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Overall vendor performance can be evaluated by rating the vendor in terms of quality, price, delivery, and service. In larger organizations, the purchasing department might distribute a questionnaire to any employee who uses an approved outside vendor, asking the employee to comment on the experience. The feedback is typically entered into the vendor management system and forms the basis for periodic vendor review and quality control. Smaller companies might use a written survey or an informal system of checks and balances. Either way, a vendor is generally subject to periodic evaluation in much the same way as an employee to ensure continued work to standards.
Vendor management happens on a continuum that starts with an agreement regarding deliverables, which includes a clear conveyance of guidelines and standards. Before you implement a formal vendor performance review, make sure you have committed your guidelines to writing and that your vendors are aware of your expectations. If you have employees that deal directly with vendors and will participate in the evaluation process, make sure they are also aware of the guidelines. Setting a performance standard upfront enables more consistent evaluation at the back end and takes some of the subjectivity out of the process that can unfairly skew the results.
An evaluation tool should be drafted. This can be a written survey or a questionnaire, or a series of questions asked through an oral interview. Part of the design of the tool is the determination of how it will be administered. Vendor performance feedback can be collected after every contact or collected periodically. A questionnaire that is presented after every contact can be shorter, while one that looks to an employee’s experience with a vendor over a longer length of time might need more detail.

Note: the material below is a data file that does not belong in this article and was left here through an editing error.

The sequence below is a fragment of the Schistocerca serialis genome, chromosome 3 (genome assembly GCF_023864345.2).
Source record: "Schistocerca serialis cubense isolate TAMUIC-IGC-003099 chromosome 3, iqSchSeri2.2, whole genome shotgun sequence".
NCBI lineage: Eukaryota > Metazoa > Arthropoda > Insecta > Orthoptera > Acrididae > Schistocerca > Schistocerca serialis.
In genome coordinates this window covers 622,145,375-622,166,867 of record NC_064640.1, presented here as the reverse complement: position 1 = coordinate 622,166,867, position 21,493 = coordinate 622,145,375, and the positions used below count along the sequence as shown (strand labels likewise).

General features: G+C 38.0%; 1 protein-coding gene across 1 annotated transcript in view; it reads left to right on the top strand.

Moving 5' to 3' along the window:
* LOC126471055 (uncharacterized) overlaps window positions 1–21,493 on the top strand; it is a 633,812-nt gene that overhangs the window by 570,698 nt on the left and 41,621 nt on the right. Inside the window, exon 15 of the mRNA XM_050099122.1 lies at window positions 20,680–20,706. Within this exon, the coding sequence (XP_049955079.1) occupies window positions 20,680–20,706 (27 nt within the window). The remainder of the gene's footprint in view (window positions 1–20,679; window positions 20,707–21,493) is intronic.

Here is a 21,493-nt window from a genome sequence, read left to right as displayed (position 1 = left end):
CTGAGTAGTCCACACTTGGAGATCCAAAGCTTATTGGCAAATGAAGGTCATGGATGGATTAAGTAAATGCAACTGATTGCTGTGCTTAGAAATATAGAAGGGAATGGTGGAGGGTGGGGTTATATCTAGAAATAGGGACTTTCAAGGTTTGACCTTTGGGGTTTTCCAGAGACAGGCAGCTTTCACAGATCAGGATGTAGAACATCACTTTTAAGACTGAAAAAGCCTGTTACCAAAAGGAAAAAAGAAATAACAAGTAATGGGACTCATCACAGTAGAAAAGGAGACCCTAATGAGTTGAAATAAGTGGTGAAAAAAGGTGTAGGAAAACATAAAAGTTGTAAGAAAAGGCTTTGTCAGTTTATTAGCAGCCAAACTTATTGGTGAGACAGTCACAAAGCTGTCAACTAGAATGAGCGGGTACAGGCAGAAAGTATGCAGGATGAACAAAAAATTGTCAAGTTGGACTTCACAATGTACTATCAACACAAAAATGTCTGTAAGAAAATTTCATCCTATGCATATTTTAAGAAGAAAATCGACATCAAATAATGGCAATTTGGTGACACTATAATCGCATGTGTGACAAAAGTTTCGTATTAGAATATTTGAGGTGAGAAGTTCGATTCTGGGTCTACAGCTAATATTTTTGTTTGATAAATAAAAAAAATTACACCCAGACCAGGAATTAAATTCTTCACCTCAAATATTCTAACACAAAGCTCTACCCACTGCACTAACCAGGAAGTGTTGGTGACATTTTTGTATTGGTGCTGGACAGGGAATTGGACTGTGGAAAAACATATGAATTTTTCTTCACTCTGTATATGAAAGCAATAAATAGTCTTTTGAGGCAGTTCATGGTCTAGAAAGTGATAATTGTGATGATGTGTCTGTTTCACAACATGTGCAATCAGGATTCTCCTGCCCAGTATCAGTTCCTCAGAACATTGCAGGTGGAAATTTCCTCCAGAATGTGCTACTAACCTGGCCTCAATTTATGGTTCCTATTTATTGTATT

The evaluation tool should solicit feedback in quality, price, delivery, and service. Quality should address the evaluator’s satisfaction with the vendor’s goods or services. Price should address the total cost of goods or services as compared to inherent value and as compared to the cost of using other vendors. Delivery should account for availability, turnaround time, and reliability. Service should rate the vendor’s responsiveness, professionalism, customer service, and adherence to standards.
Perhaps the most important part of the vendor performance evaluation process is establishing a system to collect, summarize, and retain the data from the evaluation tool. Whether you solicit feedback on vendor interactions from two employees or two hundred, the results have to be synthesized and distilled down to some sort of grade or rating on a scale of acceptable to unacceptable performance. There are software packages and Internet-based content systems that can facilitate the entire process of vendor management, but you can also do the work by hand by establishing a file for the vendor, collecting the surveys, reviewing the results, and assigning a rating that will determine whether or not the vendor remains on your approved vendor list.
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